The survey cited doesn't mention the Mansion tax, so the Times points to a 'general feeling'
A spectre is haunting London – the spectre of Labour’s Mansion tax. Fears over the proposed charge on £2million homes are driving down house prices in London, despite a rise in prices in the rest of the country. The Times has the scoop: ‘Mansion tax fears depress house prices across London’.
If we leave aside for a moment whether house prices in London couldn’t do with a bit of depression, what evidence is there that ‘Mansion tax-dread’ is the cause of this drop in prices?
Well, there isn’t any – at least, not in the Times story, which cites a survey by the Royal Institution of Chartered Surveyors (RICS) for February, released today, which found a rise in house prices nationally, and a price decrease in London.
Trouble is, the survey doesn’t mention the Mansion tax, either in its sample of responses or in it’s analysis. Neither does the RISC’s press release on its website. In fact, the only link made between lower prices in London and the Labour policy is in the Times piece itself:
“London homeowners are wary about moving because of extra fees and taxes they might face from a new government in May. Labour has already promised a tax on properties worth more than £2million, and there is a general feeling that politicians will step up their efforts to tap into property wealth for money to fund public spending.”
Ah yes, a “general feeling”. No evidence is provided for this assertion, or for “wariness” among homeowners.
Of the scores of RICS members quoted in the survey, which are only a sample of the 324 responses collected, just two mention the Mansion tax, and only one of these is based in London.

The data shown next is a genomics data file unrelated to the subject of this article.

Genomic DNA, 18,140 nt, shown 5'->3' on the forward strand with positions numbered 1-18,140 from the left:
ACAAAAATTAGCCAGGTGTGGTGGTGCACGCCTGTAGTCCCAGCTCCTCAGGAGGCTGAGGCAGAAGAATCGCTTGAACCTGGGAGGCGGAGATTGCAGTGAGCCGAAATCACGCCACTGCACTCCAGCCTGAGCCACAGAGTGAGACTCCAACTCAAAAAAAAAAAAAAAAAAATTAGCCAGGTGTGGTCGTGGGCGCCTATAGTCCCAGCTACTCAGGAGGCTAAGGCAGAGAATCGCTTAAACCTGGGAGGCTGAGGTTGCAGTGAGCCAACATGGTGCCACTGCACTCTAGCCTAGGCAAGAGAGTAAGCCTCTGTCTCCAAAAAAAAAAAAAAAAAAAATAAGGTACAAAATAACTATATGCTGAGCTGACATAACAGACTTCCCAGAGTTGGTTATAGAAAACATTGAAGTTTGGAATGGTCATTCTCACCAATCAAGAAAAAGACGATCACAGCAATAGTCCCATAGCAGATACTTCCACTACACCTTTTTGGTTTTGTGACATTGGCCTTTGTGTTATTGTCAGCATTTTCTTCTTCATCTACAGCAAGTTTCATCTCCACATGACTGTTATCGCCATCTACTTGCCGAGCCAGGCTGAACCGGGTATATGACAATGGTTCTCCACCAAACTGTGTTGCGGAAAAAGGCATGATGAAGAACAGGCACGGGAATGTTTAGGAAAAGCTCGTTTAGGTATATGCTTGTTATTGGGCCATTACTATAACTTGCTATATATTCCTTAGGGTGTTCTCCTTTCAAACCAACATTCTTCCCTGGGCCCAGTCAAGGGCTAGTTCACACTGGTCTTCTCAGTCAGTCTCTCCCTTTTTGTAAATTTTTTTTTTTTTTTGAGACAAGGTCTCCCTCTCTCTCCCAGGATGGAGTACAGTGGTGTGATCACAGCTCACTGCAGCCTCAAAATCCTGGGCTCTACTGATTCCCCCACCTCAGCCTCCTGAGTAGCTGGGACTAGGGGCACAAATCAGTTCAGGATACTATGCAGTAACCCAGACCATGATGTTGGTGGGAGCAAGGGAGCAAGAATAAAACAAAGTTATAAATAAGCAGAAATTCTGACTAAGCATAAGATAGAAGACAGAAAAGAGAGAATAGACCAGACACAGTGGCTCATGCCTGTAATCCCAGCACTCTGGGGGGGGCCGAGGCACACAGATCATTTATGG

And with house prices rising nationally, and Labour’s policy intended for the whole country, why is this fear of the Mansion tax only gripping London?
Besides all of that, a 28 per cent drop in the ludicrously high price of a home in London will be music to the ears of many potential buyers. A report from the charity Shelter recently found the average house price in London is now almost 15 times the average wage.
Plus the Mansion tax will only affect homes worth over £2million – less than 0.5 per cent of all homes in the country – and only when the owners earn more than £42,000 a year.
So if the Times is going to claim fears about Labour’s Mansion tax are driving down house prices in London, their evidence ought to be more than a “feeling”.
Adam Barnett is a staff writer at Left Foot Forward. Follow him on Twitter
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